June 29, 2012

DVD OF THE WEEK: 21 Jump Street

by Vadim Rizov

21 Jump Street

21 Jump Street is the best-crafted, most consistently funny American studio comedy since 2007's Superbad. Both star Jonah Hill, a relatively unlikely leading man, here at his most slimmed-down, introduced in a 2005 prologue as a too-much-too-late Slim Shady lookalike aspirant to cool kid status, a nerd whose bumbling prom overtures to a hot childhood friend are met with unambiguously mocking laughter. The main joke is that his return in the present as an undercover cop along with admitted jock Channing Tatum makes Hill a popular kid on the ascent. His liberal pieties, quick bully-scorning wit and comfortably unconventional appearance help him fit right in, while Tatum's self-secure stupidity no longer is a sure route to popularity.

An R-rated comedy that's already proven massively profitable, the $42-million 21 Jump Street has already made $192 million worldwide. Ostensibly trading upon the market value of its once-popular TV series namesake, it has even less meaningful relationship to the show than, say, 1995's The Brady Bunch Movie, which mocked its model as an out-of-date, socially laughable anachronism. 21 Jump Street pays sardonic lip service in the form of an updated police station church, plausibly inspired by LA's Koreatown and complete with a meme-ready wood carving of a "Korean Jesus." "We had our production designer create a partially Korean Jesus," noted co-director Phil Lord; "not so much that it was impossible or grossly racist. Just slightly racist was what we were going for." A similarly deft attention is paid throughout towards characters that initially come off as stereotyped goofs are later revealed to have hidden comic depths. It makes sense that the only element to fall flat is Ice Cube as Loud, Belligerent Cop Ironically Played By Ice Cube—a one-note joke with minimal screen time not that far off from Not Another Teen Movie's "Token Black Guy."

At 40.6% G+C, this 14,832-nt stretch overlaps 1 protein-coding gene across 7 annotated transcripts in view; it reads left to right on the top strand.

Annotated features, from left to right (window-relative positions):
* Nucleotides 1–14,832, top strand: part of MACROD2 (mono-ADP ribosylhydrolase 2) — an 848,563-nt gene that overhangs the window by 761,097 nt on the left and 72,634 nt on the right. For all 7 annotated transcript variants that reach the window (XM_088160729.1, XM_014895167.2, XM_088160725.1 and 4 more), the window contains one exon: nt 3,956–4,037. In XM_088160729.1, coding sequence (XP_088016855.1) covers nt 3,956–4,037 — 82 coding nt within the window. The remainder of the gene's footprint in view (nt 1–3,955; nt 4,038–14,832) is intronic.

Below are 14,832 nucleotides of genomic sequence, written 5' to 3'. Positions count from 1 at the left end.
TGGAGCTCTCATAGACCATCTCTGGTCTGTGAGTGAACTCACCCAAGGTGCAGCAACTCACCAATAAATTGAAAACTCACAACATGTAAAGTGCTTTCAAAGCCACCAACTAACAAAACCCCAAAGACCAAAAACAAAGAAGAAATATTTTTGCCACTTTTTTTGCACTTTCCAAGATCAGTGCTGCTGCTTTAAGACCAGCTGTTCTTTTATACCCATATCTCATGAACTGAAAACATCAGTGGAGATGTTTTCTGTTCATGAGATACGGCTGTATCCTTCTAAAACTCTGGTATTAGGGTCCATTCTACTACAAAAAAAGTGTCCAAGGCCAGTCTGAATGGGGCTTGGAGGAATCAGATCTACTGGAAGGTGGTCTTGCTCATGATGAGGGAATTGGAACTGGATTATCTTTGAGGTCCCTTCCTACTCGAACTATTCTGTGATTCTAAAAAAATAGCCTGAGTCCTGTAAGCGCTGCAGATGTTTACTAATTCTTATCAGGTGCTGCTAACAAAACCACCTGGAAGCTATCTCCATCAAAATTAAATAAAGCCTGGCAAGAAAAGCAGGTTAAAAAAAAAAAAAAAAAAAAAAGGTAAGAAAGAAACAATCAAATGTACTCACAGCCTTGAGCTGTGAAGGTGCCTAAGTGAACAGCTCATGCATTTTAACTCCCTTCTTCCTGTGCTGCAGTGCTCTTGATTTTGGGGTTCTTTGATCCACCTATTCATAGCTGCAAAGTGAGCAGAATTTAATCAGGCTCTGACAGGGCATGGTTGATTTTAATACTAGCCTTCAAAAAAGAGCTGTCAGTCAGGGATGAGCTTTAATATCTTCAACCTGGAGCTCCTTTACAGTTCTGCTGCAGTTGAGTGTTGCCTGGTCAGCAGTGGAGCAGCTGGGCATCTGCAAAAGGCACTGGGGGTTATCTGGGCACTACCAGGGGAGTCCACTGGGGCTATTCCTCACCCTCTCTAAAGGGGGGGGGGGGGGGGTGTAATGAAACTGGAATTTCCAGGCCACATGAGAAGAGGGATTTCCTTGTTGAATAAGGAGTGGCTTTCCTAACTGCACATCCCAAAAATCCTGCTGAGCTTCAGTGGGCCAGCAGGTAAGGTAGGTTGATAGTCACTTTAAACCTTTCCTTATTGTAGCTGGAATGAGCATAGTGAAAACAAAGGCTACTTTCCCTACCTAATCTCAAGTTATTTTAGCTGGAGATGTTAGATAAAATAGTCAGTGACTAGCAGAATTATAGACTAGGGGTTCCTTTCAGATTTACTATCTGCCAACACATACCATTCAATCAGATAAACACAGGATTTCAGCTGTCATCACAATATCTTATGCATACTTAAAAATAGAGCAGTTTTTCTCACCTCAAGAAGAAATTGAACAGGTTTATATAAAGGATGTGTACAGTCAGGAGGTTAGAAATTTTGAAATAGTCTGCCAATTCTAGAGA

21 Jump Street

Morton Schmidt (Hill) is sent back to infiltrate the nerds, his high-school nemesis turned best friend Greg Jenko (Tatum) the jocks. Since graduation, Morton's been Greg's non-stop remedial trainer, and the two have genuine rapport. Assigned to re-assume their high school roles as part of an undercover drug bust, they find a whole new social taxonomy exists. Striding through the parking lot, Greg's first shocked when his strategy for popularity (taunt anyone who tries to achieve anything) can't even identify who to pick on: "Those are jocks, those are nerds... I don't know what those are."

"Those" are unambiguously Wikipedia-defined hipsters, with carefully coordinated clothing and androgynously appealing style, led by (of course) James Franco's younger brother Dave. As drug dealer/earnest environmentalist Eric, he's always up for a good party and unable to see any contradiction between his sincere progressive beliefs (the kids are uniformly anti-homophobic and strongly environmentalist) and negative social actions: not so much as a drug dealer, but as a petty tyrant enforcing new norms about who's cool. The drug crisis—a standard "Jump Street" plotline, befitting a show that spawned a lot of PSAs—is laughed off as the excuse for a sequence of Hill/Tatum tripping (the latter nails his "Peter Pan" song audition under the influence) and an end-credits mock-Requiem for a Dream montage of TV-scavenged cheesy ephemera.

21 Jump Street

21 Jump Street acknowledges that the old model for American high schools in movies is obsolete: jocks vs. nerds plus assorted sub-cliques no longer applies. Tatum turns to musical theater and hangs out with programming nerds in the lab, while Hill takes up partying. Once-marginal beliefs are now normal and duly recognized in a mainstream context. In its portrait of a new, casual social liberalism, 21 Jump Street has a reasonably cogent message about the kids being OK.

Rewriting the high-school comedy landscape gives 21 Jump Street a spine even when scenes are clearly improvised. Dialogue is delivered at a rapid clip by every cast member, abetting jokes with forceful speed. Better yet, every shot of Lord and Chris Miller's film is meticulously composed in widescreen, every frame a crisp pleasure rather than a bleary staging ground for ad-libbing. Combining thematic focus with visual attentiveness, 21 Jump Street is a model comedy.

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Posted by ahillis at June 29, 2012 8:29 AM